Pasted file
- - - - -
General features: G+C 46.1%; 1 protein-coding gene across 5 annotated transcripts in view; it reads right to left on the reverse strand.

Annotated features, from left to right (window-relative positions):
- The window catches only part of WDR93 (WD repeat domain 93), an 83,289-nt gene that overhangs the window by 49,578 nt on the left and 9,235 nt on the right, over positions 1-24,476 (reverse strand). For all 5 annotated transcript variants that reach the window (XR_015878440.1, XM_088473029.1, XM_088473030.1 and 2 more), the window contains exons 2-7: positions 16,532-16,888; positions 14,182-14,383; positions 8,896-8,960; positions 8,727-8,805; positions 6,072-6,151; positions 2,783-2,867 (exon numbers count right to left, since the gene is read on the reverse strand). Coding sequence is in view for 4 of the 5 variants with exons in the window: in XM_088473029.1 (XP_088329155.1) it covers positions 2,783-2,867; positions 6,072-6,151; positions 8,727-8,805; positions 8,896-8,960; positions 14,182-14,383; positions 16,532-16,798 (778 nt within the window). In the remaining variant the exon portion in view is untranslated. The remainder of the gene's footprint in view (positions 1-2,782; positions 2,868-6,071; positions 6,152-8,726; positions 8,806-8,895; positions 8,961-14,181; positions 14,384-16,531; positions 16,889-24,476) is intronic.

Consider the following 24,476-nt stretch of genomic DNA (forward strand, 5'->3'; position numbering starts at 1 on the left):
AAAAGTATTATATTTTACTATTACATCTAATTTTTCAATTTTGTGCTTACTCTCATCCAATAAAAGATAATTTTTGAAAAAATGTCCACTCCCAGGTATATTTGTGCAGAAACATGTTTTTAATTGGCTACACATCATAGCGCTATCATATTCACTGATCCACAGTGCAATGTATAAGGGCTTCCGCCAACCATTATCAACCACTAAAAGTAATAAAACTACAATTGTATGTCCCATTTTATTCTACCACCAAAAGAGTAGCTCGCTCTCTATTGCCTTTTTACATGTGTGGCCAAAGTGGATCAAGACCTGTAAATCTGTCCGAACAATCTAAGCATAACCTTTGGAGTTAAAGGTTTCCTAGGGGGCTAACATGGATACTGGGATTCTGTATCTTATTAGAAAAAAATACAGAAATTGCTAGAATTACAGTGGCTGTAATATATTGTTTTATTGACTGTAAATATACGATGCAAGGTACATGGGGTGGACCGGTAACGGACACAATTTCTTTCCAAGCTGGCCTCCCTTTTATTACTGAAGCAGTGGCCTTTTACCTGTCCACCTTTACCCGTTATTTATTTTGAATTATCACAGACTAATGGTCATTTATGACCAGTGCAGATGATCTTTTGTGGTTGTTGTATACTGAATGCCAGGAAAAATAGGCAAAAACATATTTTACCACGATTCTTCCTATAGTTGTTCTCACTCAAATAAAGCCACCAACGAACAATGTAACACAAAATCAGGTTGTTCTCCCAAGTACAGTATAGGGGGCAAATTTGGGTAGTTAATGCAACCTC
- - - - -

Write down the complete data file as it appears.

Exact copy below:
General features: G+C 46.1%; 1 protein-coding gene across 5 annotated transcripts in view; it reads right to left on the reverse strand.

Annotated features, from left to right (window-relative positions):
- The window catches only part of WDR93 (WD repeat domain 93), an 83,289-nt gene that overhangs the window by 49,578 nt on the left and 9,235 nt on the right, over positions 1-24,476 (reverse strand). For all 5 annotated transcript variants that reach the window (XR_015878440.1, XM_088473029.1, XM_088473030.1 and 2 more), the window contains exons 2-7: positions 16,532-16,888; positions 14,182-14,383; positions 8,896-8,960; positions 8,727-8,805; positions 6,072-6,151; positions 2,783-2,867 (exon numbers count right to left, since the gene is read on the reverse strand). Coding sequence is in view for 4 of the 5 variants with exons in the window: in XM_088473029.1 (XP_088329155.1) it covers positions 2,783-2,867; positions 6,072-6,151; positions 8,727-8,805; positions 8,896-8,960; positions 14,182-14,383; positions 16,532-16,798 (778 nt within the window). In the remaining variant the exon portion in view is untranslated. The remainder of the gene's footprint in view (positions 1-2,782; positions 2,868-6,071; positions 6,152-8,726; positions 8,806-8,895; positions 8,961-14,181; positions 14,384-16,531; positions 16,889-24,476) is intronic.

Consider the following 24,476-nt stretch of genomic DNA (forward strand, 5'->3'; position numbering starts at 1 on the left):
AAAAGTATTATATTTTACTATTACATCTAATTTTTCAATTTTGTGCTTACTCTCATCCAATAAAAGATAATTTTTGAAAAAATGTCCACTCCCAGGTATATTTGTGCAGAAACATGTTTTTAATTGGCTACACATCATAGCGCTATCATATTCACTGATCCACAGTGCAATGTATAAGGGCTTCCGCCAACCATTATCAACCACTAAAAGTAATAAAACTACAATTGTATGTCCCATTTTATTCTACCACCAAAAGAGTAGCTCGCTCTCTATTGCCTTTTTACATGTGTGGCCAAAGTGGATCAAGACCTGTAAATCTGTCCGAACAATCTAAGCATAACCTTTGGAGTTAAAGGTTTCCTAGGGGGCTAACATGGATACTGGGATTCTGTATCTTATTAGAAAAAAATACAGAAATTGCTAGAATTACAGTGGCTGTAATATATTGTTTTATTGACTGTAAATATACGATGCAAGGTACATGGGGTGGACCGGTAACGGACACAATTTCTTTCCAAGCTGGCCTCCCTTTTATTACTGAAGCAGTGGCCTTTTACCTGTCCACCTTTACCCGTTATTTATTTTGAATTATCACAGACTAATGGTCATTTATGACCAGTGCAGATGATCTTTTGTGGTTGTTGTATACTGAATGCCAGGAAAAATAGGCAAAAACATATTTTACCACGATTCTTCCTATAGTTGTTCTCACTCAAATAAAGCCACCAACGAACAATGTAACACAAAATCAGGTTGTTCTCCCAAGTACAGTATAGGGGGCAAATTTGGGTAGTTAATGCAACCTC